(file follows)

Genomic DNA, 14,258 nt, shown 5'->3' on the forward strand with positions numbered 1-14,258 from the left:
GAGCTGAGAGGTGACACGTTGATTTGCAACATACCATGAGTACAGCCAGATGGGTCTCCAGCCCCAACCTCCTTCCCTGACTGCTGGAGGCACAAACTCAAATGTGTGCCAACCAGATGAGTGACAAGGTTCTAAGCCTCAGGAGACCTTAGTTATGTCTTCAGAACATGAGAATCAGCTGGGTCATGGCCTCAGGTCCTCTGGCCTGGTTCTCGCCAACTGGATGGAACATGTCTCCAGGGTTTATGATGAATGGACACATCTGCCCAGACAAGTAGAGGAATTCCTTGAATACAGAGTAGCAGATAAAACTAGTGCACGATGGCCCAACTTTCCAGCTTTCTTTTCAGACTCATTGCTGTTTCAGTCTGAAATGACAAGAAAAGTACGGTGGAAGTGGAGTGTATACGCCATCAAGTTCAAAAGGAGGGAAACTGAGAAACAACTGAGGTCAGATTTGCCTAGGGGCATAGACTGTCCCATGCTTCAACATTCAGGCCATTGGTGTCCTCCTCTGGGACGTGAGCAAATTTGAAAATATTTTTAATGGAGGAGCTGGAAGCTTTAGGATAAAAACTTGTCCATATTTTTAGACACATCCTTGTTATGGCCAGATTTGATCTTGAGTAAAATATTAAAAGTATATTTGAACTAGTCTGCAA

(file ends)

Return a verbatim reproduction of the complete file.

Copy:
Genomic DNA, 14,258 nt, shown 5'->3' on the forward strand with positions numbered 1-14,258 from the left:
GAGCTGAGAGGTGACACGTTGATTTGCAACATACCATGAGTACAGCCAGATGGGTCTCCAGCCCCAACCTCCTTCCCTGACTGCTGGAGGCACAAACTCAAATGTGTGCCAACCAGATGAGTGACAAGGTTCTAAGCCTCAGGAGACCTTAGTTATGTCTTCAGAACATGAGAATCAGCTGGGTCATGGCCTCAGGTCCTCTGGCCTGGTTCTCGCCAACTGGATGGAACATGTCTCCAGGGTTTATGATGAATGGACACATCTGCCCAGACAAGTAGAGGAATTCCTTGAATACAGAGTAGCAGATAAAACTAGTGCACGATGGCCCAACTTTCCAGCTTTCTTTTCAGACTCATTGCTGTTTCAGTCTGAAATGACAAGAAAAGTACGGTGGAAGTGGAGTGTATACGCCATCAAGTTCAAAAGGAGGGAAACTGAGAAACAACTGAGGTCAGATTTGCCTAGGGGCATAGACTGTCCCATGCTTCAACATTCAGGCCATTGGTGTCCTCCTCTGGGACGTGAGCAAATTTGAAAATATTTTTAATGGAGGAGCTGGAAGCTTTAGGATAAAAACTTGTCCATATTTTTAGACACATCCTTGTTATGGCCAGATTTGATCTTGAGTAAAATATTAAAAGTATATTTGAACTAGTCTGCAA